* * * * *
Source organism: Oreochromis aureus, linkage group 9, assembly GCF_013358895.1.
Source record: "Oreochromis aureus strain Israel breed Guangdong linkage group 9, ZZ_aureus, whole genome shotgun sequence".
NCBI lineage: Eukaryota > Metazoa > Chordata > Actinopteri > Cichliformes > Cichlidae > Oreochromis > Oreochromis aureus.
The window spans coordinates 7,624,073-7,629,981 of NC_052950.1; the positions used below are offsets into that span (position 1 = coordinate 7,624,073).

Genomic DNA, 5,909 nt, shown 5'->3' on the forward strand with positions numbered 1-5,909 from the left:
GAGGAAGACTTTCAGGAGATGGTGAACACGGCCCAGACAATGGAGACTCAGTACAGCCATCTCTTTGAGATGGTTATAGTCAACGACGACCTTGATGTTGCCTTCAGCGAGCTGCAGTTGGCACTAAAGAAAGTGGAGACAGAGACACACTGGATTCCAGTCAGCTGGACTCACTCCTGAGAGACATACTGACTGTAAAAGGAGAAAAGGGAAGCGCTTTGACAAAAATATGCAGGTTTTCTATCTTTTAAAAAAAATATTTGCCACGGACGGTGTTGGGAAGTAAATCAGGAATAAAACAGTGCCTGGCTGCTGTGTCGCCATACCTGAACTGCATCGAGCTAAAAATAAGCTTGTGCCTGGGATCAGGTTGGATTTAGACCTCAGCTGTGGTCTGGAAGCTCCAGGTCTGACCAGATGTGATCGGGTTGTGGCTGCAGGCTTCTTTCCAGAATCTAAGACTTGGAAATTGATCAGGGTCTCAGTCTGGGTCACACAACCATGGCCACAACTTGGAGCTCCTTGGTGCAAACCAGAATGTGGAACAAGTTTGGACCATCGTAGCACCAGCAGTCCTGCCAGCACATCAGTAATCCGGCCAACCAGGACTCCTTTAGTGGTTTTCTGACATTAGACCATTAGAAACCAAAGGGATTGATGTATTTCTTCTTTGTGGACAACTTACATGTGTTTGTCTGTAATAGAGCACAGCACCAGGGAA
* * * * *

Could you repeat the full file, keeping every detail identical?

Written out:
Source organism: Oreochromis aureus, linkage group 9, assembly GCF_013358895.1.
Source record: "Oreochromis aureus strain Israel breed Guangdong linkage group 9, ZZ_aureus, whole genome shotgun sequence".
NCBI lineage: Eukaryota > Metazoa > Chordata > Actinopteri > Cichliformes > Cichlidae > Oreochromis > Oreochromis aureus.
The window spans coordinates 7,624,073-7,629,981 of NC_052950.1; the positions used below are offsets into that span (position 1 = coordinate 7,624,073).

Genomic DNA, 5,909 nt, shown 5'->3' on the forward strand with positions numbered 1-5,909 from the left:
GAGGAAGACTTTCAGGAGATGGTGAACACGGCCCAGACAATGGAGACTCAGTACAGCCATCTCTTTGAGATGGTTATAGTCAACGACGACCTTGATGTTGCCTTCAGCGAGCTGCAGTTGGCACTAAAGAAAGTGGAGACAGAGACACACTGGATTCCAGTCAGCTGGACTCACTCCTGAGAGACATACTGACTGTAAAAGGAGAAAAGGGAAGCGCTTTGACAAAAATATGCAGGTTTTCTATCTTTTAAAAAAAATATTTGCCACGGACGGTGTTGGGAAGTAAATCAGGAATAAAACAGTGCCTGGCTGCTGTGTCGCCATACCTGAACTGCATCGAGCTAAAAATAAGCTTGTGCCTGGGATCAGGTTGGATTTAGACCTCAGCTGTGGTCTGGAAGCTCCAGGTCTGACCAGATGTGATCGGGTTGTGGCTGCAGGCTTCTTTCCAGAATCTAAGACTTGGAAATTGATCAGGGTCTCAGTCTGGGTCACACAACCATGGCCACAACTTGGAGCTCCTTGGTGCAAACCAGAATGTGGAACAAGTTTGGACCATCGTAGCACCAGCAGTCCTGCCAGCACATCAGTAATCCGGCCAACCAGGACTCCTTTAGTGGTTTTCTGACATTAGACCATTAGAAACCAAAGGGATTGATGTATTTCTTCTTTGTGGACAACTTACATGTGTTTGTCTGTAATAGAGCACAGCACCAGGGAA